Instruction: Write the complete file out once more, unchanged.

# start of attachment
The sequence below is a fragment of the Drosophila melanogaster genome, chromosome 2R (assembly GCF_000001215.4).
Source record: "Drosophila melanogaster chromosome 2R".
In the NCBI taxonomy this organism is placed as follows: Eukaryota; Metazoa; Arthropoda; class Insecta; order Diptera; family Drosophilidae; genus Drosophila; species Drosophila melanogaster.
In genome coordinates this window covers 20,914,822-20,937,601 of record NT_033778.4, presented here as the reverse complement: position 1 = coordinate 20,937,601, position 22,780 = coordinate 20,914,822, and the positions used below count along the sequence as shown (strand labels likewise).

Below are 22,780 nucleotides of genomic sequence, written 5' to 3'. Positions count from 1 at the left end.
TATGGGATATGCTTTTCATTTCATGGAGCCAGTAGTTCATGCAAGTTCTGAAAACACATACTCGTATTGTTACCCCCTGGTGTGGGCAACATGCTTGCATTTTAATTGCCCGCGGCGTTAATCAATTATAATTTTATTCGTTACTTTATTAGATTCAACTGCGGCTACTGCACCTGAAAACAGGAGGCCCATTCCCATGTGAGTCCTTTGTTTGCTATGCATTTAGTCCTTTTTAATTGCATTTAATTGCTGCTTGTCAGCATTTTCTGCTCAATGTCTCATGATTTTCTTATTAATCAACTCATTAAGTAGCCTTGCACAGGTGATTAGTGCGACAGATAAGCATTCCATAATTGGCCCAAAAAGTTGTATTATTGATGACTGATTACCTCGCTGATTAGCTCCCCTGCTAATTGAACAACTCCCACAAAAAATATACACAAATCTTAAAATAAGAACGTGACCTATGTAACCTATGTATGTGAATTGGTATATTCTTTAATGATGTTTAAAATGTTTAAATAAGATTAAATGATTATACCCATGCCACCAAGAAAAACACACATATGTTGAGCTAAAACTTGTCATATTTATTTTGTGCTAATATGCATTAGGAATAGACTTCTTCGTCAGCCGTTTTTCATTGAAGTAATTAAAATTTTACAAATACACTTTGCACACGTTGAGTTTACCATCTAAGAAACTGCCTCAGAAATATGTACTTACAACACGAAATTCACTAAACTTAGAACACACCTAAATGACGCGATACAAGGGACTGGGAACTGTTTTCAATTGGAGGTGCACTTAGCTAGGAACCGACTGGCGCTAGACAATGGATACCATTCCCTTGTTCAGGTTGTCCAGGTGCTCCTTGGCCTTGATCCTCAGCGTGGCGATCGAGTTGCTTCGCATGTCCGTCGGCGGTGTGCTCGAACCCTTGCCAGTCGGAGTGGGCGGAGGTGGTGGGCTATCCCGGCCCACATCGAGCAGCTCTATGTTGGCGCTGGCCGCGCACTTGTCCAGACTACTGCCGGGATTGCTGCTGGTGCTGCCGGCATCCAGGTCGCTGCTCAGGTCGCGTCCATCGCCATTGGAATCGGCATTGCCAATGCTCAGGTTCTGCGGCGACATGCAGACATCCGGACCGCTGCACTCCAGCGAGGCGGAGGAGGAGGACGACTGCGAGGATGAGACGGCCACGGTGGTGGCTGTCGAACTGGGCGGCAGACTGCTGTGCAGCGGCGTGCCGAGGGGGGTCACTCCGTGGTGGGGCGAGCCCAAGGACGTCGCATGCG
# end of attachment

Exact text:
The sequence below is a fragment of the Drosophila melanogaster genome, chromosome 2R (assembly GCF_000001215.4).
Source record: "Drosophila melanogaster chromosome 2R".
In the NCBI taxonomy this organism is placed as follows: Eukaryota; Metazoa; Arthropoda; class Insecta; order Diptera; family Drosophilidae; genus Drosophila; species Drosophila melanogaster.
In genome coordinates this window covers 20,914,822-20,937,601 of record NT_033778.4, presented here as the reverse complement: position 1 = coordinate 20,937,601, position 22,780 = coordinate 20,914,822, and the positions used below count along the sequence as shown (strand labels likewise).

Below are 22,780 nucleotides of genomic sequence, written 5' to 3'. Positions count from 1 at the left end.
TATGGGATATGCTTTTCATTTCATGGAGCCAGTAGTTCATGCAAGTTCTGAAAACACATACTCGTATTGTTACCCCCTGGTGTGGGCAACATGCTTGCATTTTAATTGCCCGCGGCGTTAATCAATTATAATTTTATTCGTTACTTTATTAGATTCAACTGCGGCTACTGCACCTGAAAACAGGAGGCCCATTCCCATGTGAGTCCTTTGTTTGCTATGCATTTAGTCCTTTTTAATTGCATTTAATTGCTGCTTGTCAGCATTTTCTGCTCAATGTCTCATGATTTTCTTATTAATCAACTCATTAAGTAGCCTTGCACAGGTGATTAGTGCGACAGATAAGCATTCCATAATTGGCCCAAAAAGTTGTATTATTGATGACTGATTACCTCGCTGATTAGCTCCCCTGCTAATTGAACAACTCCCACAAAAAATATACACAAATCTTAAAATAAGAACGTGACCTATGTAACCTATGTATGTGAATTGGTATATTCTTTAATGATGTTTAAAATGTTTAAATAAGATTAAATGATTATACCCATGCCACCAAGAAAAACACACATATGTTGAGCTAAAACTTGTCATATTTATTTTGTGCTAATATGCATTAGGAATAGACTTCTTCGTCAGCCGTTTTTCATTGAAGTAATTAAAATTTTACAAATACACTTTGCACACGTTGAGTTTACCATCTAAGAAACTGCCTCAGAAATATGTACTTACAACACGAAATTCACTAAACTTAGAACACACCTAAATGACGCGATACAAGGGACTGGGAACTGTTTTCAATTGGAGGTGCACTTAGCTAGGAACCGACTGGCGCTAGACAATGGATACCATTCCCTTGTTCAGGTTGTCCAGGTGCTCCTTGGCCTTGATCCTCAGCGTGGCGATCGAGTTGCTTCGCATGTCCGTCGGCGGTGTGCTCGAACCCTTGCCAGTCGGAGTGGGCGGAGGTGGTGGGCTATCCCGGCCCACATCGAGCAGCTCTATGTTGGCGCTGGCCGCGCACTTGTCCAGACTACTGCCGGGATTGCTGCTGGTGCTGCCGGCATCCAGGTCGCTGCTCAGGTCGCGTCCATCGCCATTGGAATCGGCATTGCCAATGCTCAGGTTCTGCGGCGACATGCAGACATCCGGACCGCTGCACTCCAGCGAGGCGGAGGAGGAGGACGACTGCGAGGATGAGACGGCCACGGTGGTGGCTGTCGAACTGGGCGGCAGACTGCTGTGCAGCGGCGTGCCGAGGGGGGTCACTCCGTGGTGGGGCGAGCCCAAGGACGTCGCATGCG